Tuesday, as if on cue, there was a knock on our door. I opened the door to find Sujata, Bharun's wife, standing in the doorway with their almost 1 year old son. She had come downstairs to introduce herself and make us feel welcome. She showed us around the building a bit more (the terrace, kitchen and introduced us to her in-laws who also live above us). And most importantly she made it clear we were like family now. It was so incredibly nice! Immediately, my discomfort in our new environment began to melt away.That night, Kitty and I had tea (delicious Nepali tea!) with Bharun and Sujata and met Bharun's nieve and nephew also. Basically, Bharun's family, his brother's family and his parents share an entire flat (1 floor). Kitty and I are in a room below and on our floor there is also a volunteer from Chinaand a room for the principal to stay in some nights during the week.I feel so lucky to be living where we are. It was such a nice surprise to be welcomed into a family and experience family life when we originally thought we would not have one (as many other volunteers do). And they are just absolutely lovely too! I think we are celebrating their son's birthday this Friday so I'll let you know how it goes!

The Not So Green BeanAs part of welcoming us, last week the principal invited us out to dinner with himself, the director and the primary school director. At first, we didn't think much of it. We figured we would to go to a local place, have a quick bite, and that would be that - more of a formality really.When we arrived at the Dhulikhel Lodge Resort however, it became apparent this was not the case. It was a beautiful resort owned by one of the student's parents. There were pictures on the wall of different kinds and presidents having made appearances at the lodge. I mean, it was legit. It was nice even by western standards!The meal began with "snacks" around an open fire. There were chili bites, chicken kabobs, fries and trail mix. Enough for a whole meal! We were then led to a huge buffet table with an assortment of local cuisines. There was Dal Baht, chowmein, chicken curry, fresh vegetables and tons of other dishes. Being the curious eater I am, I wanted to try a bit of everything! So I put a bit of each dish on my plate, loading up especially on the vegetables (I'd been having them so infrequently; I craved my greens!).I returned to my seat and dug in! I noticed that two dishes had green beans in them, but I didn't think much of it at the time. The more the merrier! So, of the two, I tried the chicken and green bean dish first.Suddenly, my mouth was on fire! I thought, okay, spicy sauce, stay away from that. But the burning only intensified. Moments after swallowing I felt my stomach churning. My head began to pound and my hands were sweating. What was happening?! I searched for starchy foods - bread, potato, anything that would relieve the burning! I think my fellow diners began to recognize the distorted expression on my face. They asked if I was alright and apparently my nodding in reassurance was dismally unconvincing. I silently held up a green bean as tears swelled in my eyes. Immediately the table roared with laughter. "Oh, spicy, spicy, huh?" was all I managed to make out between their chuckling.It turned out that the extra crunchy green bean was in fact a chili pepper. And for someone who traditionally sticks her nose up at spicy food, it was like a punch in the face! Call me a wimp, but I challenge an average person to eat that in one bite ad enjoy it. In fact, Kitty began to poke fun at me and after having a piece of one, rescinded her taunts. Moral of the story: expect the unexpected when you're trying new foods!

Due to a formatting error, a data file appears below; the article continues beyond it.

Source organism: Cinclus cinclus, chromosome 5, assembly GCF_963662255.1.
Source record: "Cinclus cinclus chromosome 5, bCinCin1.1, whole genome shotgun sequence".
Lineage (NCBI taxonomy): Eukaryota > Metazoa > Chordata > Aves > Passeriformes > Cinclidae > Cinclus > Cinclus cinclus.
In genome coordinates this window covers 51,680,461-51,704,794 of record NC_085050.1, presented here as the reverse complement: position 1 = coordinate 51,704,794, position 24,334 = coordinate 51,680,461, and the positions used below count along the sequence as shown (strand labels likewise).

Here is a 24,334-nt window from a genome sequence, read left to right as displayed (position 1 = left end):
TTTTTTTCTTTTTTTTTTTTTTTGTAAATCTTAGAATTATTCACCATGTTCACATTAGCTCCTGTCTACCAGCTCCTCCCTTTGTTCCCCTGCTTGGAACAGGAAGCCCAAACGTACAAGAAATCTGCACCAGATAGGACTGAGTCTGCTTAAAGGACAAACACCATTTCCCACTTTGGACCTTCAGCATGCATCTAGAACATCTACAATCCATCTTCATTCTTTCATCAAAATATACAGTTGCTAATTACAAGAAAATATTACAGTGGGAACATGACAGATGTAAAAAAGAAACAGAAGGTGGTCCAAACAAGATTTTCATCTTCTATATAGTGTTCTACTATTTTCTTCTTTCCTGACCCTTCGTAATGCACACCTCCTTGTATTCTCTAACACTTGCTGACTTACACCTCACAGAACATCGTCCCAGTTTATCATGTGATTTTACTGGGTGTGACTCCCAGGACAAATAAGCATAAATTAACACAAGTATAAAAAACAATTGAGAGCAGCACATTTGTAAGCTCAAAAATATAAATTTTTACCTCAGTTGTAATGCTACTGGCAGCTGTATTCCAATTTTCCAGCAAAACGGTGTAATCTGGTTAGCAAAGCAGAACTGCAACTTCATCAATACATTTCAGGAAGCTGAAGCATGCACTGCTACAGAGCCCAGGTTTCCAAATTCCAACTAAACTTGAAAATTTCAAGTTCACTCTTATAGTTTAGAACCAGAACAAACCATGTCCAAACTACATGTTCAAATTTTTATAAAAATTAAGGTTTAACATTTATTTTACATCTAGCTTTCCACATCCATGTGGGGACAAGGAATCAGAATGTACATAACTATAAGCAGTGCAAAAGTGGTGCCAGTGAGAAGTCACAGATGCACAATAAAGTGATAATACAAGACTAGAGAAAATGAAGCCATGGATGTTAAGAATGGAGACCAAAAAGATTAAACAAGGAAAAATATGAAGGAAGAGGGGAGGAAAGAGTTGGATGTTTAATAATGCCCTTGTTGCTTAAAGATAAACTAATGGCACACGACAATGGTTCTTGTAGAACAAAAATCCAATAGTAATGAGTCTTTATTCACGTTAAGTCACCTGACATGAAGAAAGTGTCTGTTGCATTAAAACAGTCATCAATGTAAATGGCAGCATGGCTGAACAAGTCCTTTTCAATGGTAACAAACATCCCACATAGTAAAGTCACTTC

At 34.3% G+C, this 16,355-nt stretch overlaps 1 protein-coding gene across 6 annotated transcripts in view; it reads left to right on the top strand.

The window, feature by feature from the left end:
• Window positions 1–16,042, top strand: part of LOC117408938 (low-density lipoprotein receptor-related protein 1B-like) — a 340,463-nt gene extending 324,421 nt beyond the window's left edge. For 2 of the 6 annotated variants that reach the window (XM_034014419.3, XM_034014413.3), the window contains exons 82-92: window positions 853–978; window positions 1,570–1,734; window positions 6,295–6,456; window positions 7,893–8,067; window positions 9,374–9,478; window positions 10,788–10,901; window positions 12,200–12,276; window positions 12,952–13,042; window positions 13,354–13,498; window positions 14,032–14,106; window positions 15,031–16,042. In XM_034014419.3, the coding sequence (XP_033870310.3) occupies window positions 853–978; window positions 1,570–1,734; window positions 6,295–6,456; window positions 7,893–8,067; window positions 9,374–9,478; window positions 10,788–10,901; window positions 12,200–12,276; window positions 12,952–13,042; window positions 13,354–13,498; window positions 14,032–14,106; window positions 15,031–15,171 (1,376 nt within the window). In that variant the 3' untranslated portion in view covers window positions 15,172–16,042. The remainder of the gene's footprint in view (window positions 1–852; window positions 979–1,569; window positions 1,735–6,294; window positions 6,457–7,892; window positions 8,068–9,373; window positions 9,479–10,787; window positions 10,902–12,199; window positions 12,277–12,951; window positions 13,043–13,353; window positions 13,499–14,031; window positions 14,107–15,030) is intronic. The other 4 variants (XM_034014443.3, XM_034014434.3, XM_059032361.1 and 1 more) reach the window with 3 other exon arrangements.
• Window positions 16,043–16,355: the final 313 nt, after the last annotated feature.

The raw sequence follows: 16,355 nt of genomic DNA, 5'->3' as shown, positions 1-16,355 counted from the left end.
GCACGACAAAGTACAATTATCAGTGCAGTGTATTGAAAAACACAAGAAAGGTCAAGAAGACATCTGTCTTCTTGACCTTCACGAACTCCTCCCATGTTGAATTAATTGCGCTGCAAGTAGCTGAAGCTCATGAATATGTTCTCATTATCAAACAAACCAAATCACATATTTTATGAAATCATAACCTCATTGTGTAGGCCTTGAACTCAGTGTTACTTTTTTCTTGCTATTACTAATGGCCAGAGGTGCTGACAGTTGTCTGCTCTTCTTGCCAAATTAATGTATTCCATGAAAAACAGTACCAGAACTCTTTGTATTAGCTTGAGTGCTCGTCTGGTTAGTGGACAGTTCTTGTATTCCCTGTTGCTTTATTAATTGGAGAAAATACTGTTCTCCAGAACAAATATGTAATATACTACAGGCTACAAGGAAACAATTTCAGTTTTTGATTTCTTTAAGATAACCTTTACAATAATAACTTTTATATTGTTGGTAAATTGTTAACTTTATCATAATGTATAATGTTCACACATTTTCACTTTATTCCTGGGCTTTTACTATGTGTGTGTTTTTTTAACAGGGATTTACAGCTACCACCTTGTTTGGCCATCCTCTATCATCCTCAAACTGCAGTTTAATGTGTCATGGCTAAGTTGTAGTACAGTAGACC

Vacancies within 20 miles of Kathmandu

Review added by: Oyster Worldwide